- You may perform dangerous or high-risk activities under the influence of a substance.
- You start stealing to obtain the substance.
- Missing prescription drugs
- No longer participating in extracurricular activities or sports.
- You start isolating yourself from others.
- Constantly borrowing money from others.
- Increased conflicts in your relationships are usually arguments with family or co-workers.
- Fixation with clothing and music related to alcohol or drugs.
- You may not recall events while drinking
- You may experience recurring episodes of depression, mood swings, and feeling irritated.
- You may use alcohol to improve your mood or feel normal.
- Your grooming habits deteriorate.
- You may experience some common withdrawal symptoms when you stop using the drug
- You take more significant amounts of drugs to feel the typical effect
- You may experience sudden weight loss or gain.
If you notice any symptoms in your loved one or yourself, you should quickly get professional help before your SUD worsen and cause more problems.
Some physical and mental symptoms of substance abuse are similar to the signs of many chronic diseases. You should review with your health care provider to verify whether your loved one or you have SUD.
Signs of Alcohol and Specific Drug Addiction
Each sign of substance abuse is different from others, and you may notice the following symptoms in the suspected person.
Signs of alcohol abuse include:
- Slurred speech
- Clumsiness or staggering
- Impaired judgment
- Suffer from anxiety
- Risking physical safety
- Slow reaction times
- Missing alcohol bottles
- Spending too much money on alcohol
- Trouble coordination
- Impaired with driving skills
You might like to read: Blood Alcohol Calculator
Signs of marijuana abuse include:
- Dry mouth
- Red, bloodshot eyes
- The scent of sweet smoke in clothing
- Unexplained cough
- Inappropriate or excessive laughter
- Talking too loudly
- The scent of cigarettes, incense, or cloves on body or clothes to hide the smell of marijuana
- Weight gain
- Eating salt or sweet food at unusual or excessively
- Loss of motivation
Some stimulants include ecstasy, cocaine, methamphetamine, and prescription stimulants, have the same symptoms of abuse. Signs of stimulants abuse include:
- Dry mouth
- Grinding teeth
- Sore jaw
- Dilated pupils
- Anxiety or irritability
- Hyperactivity or excessive talking
- Flushed skin
- Euphoria or giddiness
- Skipped meals or sleep
- Weight loss
- Sudden episodes of paranoia or depression
Some hallucinogens include PCP, LSD, and magic mushrooms, have ill effects on the body and mind of their user. Signs of hallucinogens abuse include:
- Difficulty interacting with others
- Excessive self-absorption or focus on objects
- Mood swings or confusion
- Bizarre behavior, including aggression, inappropriate affection, or paranoia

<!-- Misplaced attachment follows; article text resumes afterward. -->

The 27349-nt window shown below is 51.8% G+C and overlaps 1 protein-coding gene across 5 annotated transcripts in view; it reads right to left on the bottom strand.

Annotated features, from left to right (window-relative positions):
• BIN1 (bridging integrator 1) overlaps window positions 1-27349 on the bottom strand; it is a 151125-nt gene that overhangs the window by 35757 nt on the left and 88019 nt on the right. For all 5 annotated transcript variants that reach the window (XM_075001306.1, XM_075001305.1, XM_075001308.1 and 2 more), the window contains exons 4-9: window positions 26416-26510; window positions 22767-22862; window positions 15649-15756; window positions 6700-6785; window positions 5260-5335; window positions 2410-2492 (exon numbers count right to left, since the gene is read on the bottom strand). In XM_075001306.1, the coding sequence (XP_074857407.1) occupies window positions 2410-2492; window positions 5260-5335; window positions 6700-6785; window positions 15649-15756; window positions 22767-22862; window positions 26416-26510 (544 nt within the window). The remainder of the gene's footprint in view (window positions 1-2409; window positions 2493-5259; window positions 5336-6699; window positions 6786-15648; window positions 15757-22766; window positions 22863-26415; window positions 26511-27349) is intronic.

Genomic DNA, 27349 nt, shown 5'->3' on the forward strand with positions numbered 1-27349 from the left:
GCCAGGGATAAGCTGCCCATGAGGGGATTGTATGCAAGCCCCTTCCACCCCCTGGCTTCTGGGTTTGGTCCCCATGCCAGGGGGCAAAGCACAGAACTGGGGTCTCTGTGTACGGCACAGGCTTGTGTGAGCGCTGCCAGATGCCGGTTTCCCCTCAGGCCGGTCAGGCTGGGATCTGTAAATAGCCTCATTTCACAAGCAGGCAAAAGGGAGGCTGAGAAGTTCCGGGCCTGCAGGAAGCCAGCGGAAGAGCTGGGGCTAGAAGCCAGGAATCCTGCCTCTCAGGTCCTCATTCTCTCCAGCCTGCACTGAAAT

- Dilated or irregular pupils
People who abuse inhalants, including aerosols or glue, experience some common symptoms. Signs of inhalants abuse include:
- Difficulty seeing
- Runny nose
- Watery eyes
- Impaired memory
- Rashes around the mouth or nose
- Irritability or anxiety
- An unusual amount of cream charging cylinders or spray cans in the trash
Doctors prescribe benzodiazepines, including Xanax, Ativan, Klonopin, and Valium, to people with mental illnesses. Signs of benzodiazepines abuse include:
- Missing prescription pills
- Slurred speech
- Impaired judgment
- Trouble in coordination
- Slow reaction times
Doctors prescribe their patients opioid as a painkiller. Some opioid drugs include morphine, codeine, heroin, Vicodin, Dilaudid, Percocet, OxyContin, fentanyl. Signs of opioid abuse include:
- Loss of appetite
- Sweating or clammy skin
- Sniffling or coughing
- Needle marks in arms, legs, or feet
- Sleeping during the day
- Loss of bowel movement
- Wearing long pants or sleeves to hide needle marks
- Missing prescription of painkillers
- Constricted pupils
What To Do When You Suspect Someone of Substance Abuse?
If you suspect someone from your family, friend, or loved one is addicted to drugs or alcohol, you should get immediate help from professionals. To convince the person who may use a drug to get help, you should use these tips, including:
You should try and understand their situation.
You should look for the reason why someone starts using drugs. The reason for using substances may be stress, wrong medication, or to fit in with a new peer group.
Addiction can damage a person physically and mentally; if a person is still taking drugs after knowing it, then the reason must be important. You should discover their reason for using drugs to help eliminate them.
When you find someone with SUD, you should avoid judging that person; instead, you should help them get out of this situation. You can show your love and support to them.
The addicted person may find difficulty while recovering and may relapse several times. Try to be with that person on every step they take forward to their recovering journey.
Treat addiction as a mental illness.
Drugs can ultimately influence the way of thinking of a person who abuses it. Willpower is not enough to recover; an addicted person will need proper care from others such as friends, family, and doctors.
You should not blame that person for their sickness as it will not help them stop using drugs; instead, they may become more addicted because of guilt and shame.
Prepare for the conversation.
When you find your loved one or other family member is using drugs, you may not want to believe it, but you have to. You should be prepared before talking to them about their addiction. Sort out your feelings before discussing; choose words precisely.
You can also contact addiction treatment centers to open the conversation and provide necessary information about the treatment.
Use precaution while discussing addiction problems.
You should avoid discussing treatment in the first stage of your conversation with your loved one. Time your talk for a moment when the person has recently faced clear consequences for their drug addiction. It helps reflect on their substance abuse.
You might like to read: Alcohol Abuse and Seniors
Get help if you suspect any signs of substance abuse in any person around you. Drug abuse or alcohol abuse can both ruin a person’s life. You should get help without any delay, and you can contact a healthcare provider, drug detox helpline, or any rehab center.
If your loved one, parent, family member, or friend shows early signs of drug abuse, you should stick with them till the end of their healing journey.
We hope the things we have said in this article will help the readers understand and recognize symptoms of substance abuse in themselves or others around them. If you would like to share your own experiences about substance abuse or those of others you know, please do write about it in the comments section.
Please share this content with others so that people can stay away from this sickness that is afflicting many people in our nation.